We know that those with more than 50 moles have an increased risk of developing melanoma, but interestingly, new research has discovered than those with less than 50 moles may be at risk of more aggressive melanomas than those with many more moles. We’re not sure why, but Dr Caroline Kim investigated.
Those with more than 50 moles, Dr Kim explained, were more aware of their cancer risks, and therefore had more regular mole checks. People with fewer moles, however, were left with more aggressive melanomas, but was this because they were checked less frequently, allowing the cancer to progress?
Almost 300 melanoma patients had their charts reviewed. Eighty-nine of these patients had more than 50 moles, with 192 having fewer than 50 moles.
- Those with fewer moles had thicker, more aggressive melanoma than those with many moles
- Thinner, less aggressive melanoma was observed in those with both a high number of moles and atypical moles (another melanoma risk factor)
- Those with over 50 moles were more likely to be diagnosed with melanoma at a younger age than those with fewer moles
Dr Kim attributes the results to several factors:
- Healthcare providers can more readily identify patients with more than 50 moles, and thus educate these patients regarding their risks
- Regular skin exams may then follow, allowing detection of melanoma at a younger age, when the melanoma is thinner, and less aggressive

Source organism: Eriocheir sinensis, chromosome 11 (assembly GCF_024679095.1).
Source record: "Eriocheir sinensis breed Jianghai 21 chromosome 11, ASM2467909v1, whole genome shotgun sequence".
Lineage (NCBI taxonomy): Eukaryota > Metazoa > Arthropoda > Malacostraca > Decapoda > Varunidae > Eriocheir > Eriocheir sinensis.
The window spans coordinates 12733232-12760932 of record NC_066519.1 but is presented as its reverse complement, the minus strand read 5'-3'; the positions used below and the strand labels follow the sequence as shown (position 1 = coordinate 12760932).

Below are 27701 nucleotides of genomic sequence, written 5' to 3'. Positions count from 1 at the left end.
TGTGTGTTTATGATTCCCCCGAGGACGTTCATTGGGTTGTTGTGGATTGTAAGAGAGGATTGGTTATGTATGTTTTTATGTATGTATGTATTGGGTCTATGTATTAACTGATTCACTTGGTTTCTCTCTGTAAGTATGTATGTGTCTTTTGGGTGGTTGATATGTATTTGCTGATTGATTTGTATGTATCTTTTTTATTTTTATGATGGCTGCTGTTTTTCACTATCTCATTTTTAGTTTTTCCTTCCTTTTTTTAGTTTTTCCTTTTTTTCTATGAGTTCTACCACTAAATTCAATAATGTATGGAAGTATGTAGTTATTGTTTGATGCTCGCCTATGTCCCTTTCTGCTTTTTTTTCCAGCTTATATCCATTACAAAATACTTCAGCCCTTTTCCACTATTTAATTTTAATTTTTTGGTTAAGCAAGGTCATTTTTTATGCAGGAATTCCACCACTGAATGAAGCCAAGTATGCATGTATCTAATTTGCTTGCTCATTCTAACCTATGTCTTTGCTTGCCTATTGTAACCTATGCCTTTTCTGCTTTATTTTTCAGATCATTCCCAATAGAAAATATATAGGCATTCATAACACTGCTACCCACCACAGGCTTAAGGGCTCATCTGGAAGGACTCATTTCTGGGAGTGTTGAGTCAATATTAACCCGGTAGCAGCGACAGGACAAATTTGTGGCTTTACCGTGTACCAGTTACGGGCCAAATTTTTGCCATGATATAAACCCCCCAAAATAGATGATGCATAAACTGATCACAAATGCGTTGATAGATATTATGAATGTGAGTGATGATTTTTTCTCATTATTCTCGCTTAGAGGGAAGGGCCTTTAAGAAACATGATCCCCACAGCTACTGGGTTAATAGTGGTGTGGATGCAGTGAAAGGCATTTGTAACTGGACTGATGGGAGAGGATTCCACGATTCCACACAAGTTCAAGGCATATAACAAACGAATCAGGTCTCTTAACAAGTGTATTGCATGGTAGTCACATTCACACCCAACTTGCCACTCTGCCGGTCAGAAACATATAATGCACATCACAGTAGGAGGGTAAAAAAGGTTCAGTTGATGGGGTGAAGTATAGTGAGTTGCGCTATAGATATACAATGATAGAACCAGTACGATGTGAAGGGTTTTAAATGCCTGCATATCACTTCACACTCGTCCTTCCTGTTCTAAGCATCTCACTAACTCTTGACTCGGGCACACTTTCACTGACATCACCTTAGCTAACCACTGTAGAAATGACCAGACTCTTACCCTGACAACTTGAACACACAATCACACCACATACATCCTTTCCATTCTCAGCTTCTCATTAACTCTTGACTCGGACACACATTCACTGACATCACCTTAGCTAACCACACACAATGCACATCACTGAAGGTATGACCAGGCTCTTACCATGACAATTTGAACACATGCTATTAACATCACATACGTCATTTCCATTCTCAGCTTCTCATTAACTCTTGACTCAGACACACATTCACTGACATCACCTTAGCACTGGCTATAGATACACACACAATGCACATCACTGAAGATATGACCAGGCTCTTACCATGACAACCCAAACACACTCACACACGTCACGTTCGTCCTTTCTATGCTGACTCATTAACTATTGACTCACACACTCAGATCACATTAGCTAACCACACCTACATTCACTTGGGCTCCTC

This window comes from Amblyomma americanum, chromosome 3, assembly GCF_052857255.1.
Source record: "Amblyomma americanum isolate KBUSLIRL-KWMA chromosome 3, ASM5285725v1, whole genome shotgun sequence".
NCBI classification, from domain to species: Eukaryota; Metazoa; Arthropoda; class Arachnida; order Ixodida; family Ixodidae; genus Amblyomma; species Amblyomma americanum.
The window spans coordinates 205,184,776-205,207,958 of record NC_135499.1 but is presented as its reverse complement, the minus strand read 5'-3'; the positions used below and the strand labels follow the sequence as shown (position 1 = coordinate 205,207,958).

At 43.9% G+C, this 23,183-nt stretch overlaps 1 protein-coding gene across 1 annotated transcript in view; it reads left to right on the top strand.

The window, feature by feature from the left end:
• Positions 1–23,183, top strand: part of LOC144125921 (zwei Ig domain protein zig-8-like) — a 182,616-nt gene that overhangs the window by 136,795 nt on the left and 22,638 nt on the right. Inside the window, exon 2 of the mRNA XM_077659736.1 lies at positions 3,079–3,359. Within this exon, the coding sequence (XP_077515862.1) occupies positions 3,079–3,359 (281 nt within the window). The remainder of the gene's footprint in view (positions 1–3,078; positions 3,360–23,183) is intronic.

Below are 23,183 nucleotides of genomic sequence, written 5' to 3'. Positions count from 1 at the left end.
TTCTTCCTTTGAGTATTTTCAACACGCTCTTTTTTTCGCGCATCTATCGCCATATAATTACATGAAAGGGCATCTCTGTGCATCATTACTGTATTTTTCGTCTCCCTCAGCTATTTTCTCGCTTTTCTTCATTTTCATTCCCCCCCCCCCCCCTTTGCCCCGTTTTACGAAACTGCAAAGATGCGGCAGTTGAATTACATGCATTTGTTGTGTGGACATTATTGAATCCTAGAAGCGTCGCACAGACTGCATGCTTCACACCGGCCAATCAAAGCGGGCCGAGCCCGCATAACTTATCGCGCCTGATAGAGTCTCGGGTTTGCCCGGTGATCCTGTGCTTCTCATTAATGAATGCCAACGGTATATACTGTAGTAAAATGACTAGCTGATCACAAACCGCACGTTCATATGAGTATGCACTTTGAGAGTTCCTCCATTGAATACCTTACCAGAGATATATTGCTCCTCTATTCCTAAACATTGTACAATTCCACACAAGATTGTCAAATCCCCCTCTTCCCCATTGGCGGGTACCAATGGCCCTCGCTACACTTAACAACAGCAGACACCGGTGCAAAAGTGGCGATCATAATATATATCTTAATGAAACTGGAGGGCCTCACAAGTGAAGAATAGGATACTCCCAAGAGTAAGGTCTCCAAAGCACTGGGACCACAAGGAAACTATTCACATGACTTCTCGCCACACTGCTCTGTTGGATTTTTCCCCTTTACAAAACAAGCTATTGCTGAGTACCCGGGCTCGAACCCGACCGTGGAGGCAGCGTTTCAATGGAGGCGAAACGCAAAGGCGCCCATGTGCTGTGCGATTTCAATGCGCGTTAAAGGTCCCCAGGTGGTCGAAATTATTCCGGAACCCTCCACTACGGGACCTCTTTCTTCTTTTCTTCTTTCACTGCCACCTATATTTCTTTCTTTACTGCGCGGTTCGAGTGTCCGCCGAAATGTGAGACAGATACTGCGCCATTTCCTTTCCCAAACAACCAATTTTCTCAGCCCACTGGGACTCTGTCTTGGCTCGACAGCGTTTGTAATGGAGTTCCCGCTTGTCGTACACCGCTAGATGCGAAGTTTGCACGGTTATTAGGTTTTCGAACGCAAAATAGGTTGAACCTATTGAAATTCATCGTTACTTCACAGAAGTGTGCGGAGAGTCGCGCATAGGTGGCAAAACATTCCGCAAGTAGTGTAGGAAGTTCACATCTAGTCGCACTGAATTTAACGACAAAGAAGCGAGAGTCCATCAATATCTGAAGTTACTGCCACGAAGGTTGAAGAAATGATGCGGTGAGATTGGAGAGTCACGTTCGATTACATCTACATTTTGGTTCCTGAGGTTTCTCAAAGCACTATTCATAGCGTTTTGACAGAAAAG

- The biological differences in those with many moles compared to those with fewer moles may be responsible for the differences in the two groups
- Melanomas are known to genetically differ – it’s possible that the two patient groups’ differences result in more or less aggressive melanomas, outside of checkup regularity
Skin-cancer detection is required regularly in everyone with any moles, not just those with many moles. Early detection means better outcomes, which is why self-examinations are recommended, but regular mole maps by a professional can save lives.
How to spot a dodgy mole
- A mole is asymmetrical
- The border of the mole is irregular, scalloped, or poorly defined
- Mole colour changes across the mole
- The mole is bigger than 6mm in diameter (a pencil eraser)
- The mole’s size, shape, or colour changes over time
- Spots on the skin change or appear different to others, itch, or bleed